The war has displaced some 85% of Gaza’s residents from their homes, with hundreds of thousands packing into U.N.-run shelters and tent camps in the southern part of the tiny coastal enclave. U.N. officials say a quarter of the population of 2.3 million is starving as a trickle of humanitarian aid reaches them because of the fighting and Israeli restrictions.
“Bread does not suffice for one hour,” said Ahmad Al-Nashawi, who accepted donated food at a camp of plastic tents in the southern city of Rafah. “You can see how many children we have other than women and men. What matters most for a child is to eat.”
Netanyahu has vowed to keep up the offensive until Israel achieves “complete victory” over Hamas and returns all remaining hostages. But even some top Israeli officials have begun to acknowledge that those goals might be mutually exclusive.
Hamas is believed to be holding the captives in tunnels and using them as shields for its top leaders. Israel has managed to rescue just one hostage, and Hamas says several have been killed in Israeli airstrikes or during failed rescue operations.
A member of Israel’s War Cabinet, former army chief Gadi Eisenkot, said last week that the only way to free the hostages was through a cease-fire. In an implicit criticism of Netanyahu, he said claims to the contrary amounted to “illusions.”
Hamas has said it will not free more hostages until Israel ends its offensive. The group is expected to make any further releases conditional on securing freedom for thousands of Palestinians imprisoned in Israel, including high-profile militants involved in attacks that killed Israelis.
Israel’s government has ruled that out for now, but it faces growing pressure from families of the hostages, who are pushing for an exchange like the one that took place during a weeklong November cease-fire.
Some Israelis also are frustrated by the security failures that preceded the Oct. 7 attack and by Netanyahu’s handling of the war. Thousands of people gathered in Tel Aviv over the weekend to call for new elections.
But Netanyahu’s far-right coalition partners are pushing him to step up the offensive, with some calling for the “voluntary” emigration of hundreds of thousands of Palestinians from Gaza and the re-establishment of Jewish settlements there. Israel withdrew soldiers and settlers from the territory in 2005, two years before Hamas seized power from rival Palestinian forces.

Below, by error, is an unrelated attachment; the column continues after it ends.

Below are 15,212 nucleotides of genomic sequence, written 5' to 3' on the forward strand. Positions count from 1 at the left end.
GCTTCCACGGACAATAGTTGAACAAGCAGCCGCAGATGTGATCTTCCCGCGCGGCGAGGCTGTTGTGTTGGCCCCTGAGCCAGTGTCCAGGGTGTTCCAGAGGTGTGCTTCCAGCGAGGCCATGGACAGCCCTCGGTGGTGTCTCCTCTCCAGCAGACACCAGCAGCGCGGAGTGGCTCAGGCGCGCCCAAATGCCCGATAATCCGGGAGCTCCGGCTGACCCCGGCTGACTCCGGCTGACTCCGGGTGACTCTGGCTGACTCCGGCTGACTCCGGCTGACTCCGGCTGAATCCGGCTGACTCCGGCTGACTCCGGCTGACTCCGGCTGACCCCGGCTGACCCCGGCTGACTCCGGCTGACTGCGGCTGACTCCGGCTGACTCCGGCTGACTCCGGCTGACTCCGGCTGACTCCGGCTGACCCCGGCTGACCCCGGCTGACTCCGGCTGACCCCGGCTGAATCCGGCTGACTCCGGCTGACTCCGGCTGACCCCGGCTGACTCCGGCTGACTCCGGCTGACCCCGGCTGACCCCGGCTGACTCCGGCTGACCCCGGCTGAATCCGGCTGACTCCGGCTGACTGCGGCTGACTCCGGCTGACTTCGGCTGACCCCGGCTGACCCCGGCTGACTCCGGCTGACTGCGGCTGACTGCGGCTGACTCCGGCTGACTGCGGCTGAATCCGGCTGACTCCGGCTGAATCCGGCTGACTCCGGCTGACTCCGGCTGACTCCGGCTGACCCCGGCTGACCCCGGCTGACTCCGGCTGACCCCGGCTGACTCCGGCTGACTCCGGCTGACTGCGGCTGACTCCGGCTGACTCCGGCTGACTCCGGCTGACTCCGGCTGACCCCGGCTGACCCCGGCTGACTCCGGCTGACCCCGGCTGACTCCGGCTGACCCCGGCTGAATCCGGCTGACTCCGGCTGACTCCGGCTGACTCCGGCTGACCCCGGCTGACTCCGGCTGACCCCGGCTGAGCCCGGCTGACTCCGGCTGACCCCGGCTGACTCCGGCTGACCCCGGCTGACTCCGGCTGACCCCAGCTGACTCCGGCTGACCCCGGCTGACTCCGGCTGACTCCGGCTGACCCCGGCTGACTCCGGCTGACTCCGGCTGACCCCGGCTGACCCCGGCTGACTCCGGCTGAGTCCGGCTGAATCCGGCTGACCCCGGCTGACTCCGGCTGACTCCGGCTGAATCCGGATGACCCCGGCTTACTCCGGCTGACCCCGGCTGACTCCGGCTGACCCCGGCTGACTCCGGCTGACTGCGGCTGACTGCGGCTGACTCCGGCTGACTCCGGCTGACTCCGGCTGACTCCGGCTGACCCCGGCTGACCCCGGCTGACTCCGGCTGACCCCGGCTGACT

•Firefighters battle a fire raging on a building in Dhaka, Bangladesh, on Feb. 29, 2024. (Xinhua)
At least 43 people were killed Thursday night after a devastating fire tore through a high-rise building in the Bangladeshi capital of Dhaka.
Minister of Health and Family Welfare of Bangladesh Samanta Lal Sen told Xinhua early Friday that they had confirmed the deaths.
The minister said 33 bodies were brought to the Dhaka Medical College Hospital and 10 others to the Sheikh Hasina National Institute of Burn and Plastic Surgery in Dhaka.
Anwarul Islam, an inspector of the Fire Service and Civil Defence Headquarters in Dhaka, earlier told Xinhua that around 75 people, including 42 in an unconscious state, were rescued from the “Green Cozy Cottage Shopping Mall” and were rushed to several hospitals.
Islam said rescuers were working at the site. He said they sent the firefighters after receiving information about the fire around 9:30 p.m. Thursday local time. At least 12 firefighting units rushed to the spot and doused the fire at about 11:30 p.m.
The official said the seven-storyed building houses a restaurant, an outlet and several other shops.
The death toll in the devastating inferno is likely to rise, warned another fire official, who did not want to be named.
TV reports early Friday showed fires were still raging in some parts of the building. The cause of the fire could not be known immediately. (Xinhua)
The number of international students taking up postgraduate places at UK universities has fallen sharply, according to commercial data that sparked further warnings about the financial health of the higher education sector.
The figures from Enroly, used to manage one in three offers to overseas students, showed a 37 per cent drop in the number of international offers for UK postgraduate courses in January 2024 compared with January last year.University leaders warned that the findings, based on Confirmation of Acceptance for Studies (CAS) documents issued by universities to support visa applications for about 40,000 students, sounded an alarm bell for the sector.
The data offered the first broad statistical snapshot of postgraduate enrollments since a recent toughening of government migration policy.
Last year Prime Minister Rishi Sunak announced a ban on masters students bringing family members to the UK following concerns that the system was being abused by some education institutions.
Vivienne Stern, the chief executive of Universities UK, which represents more than 140 universities, said the Enroly data painted a “stark and concerning” picture for the wider sector.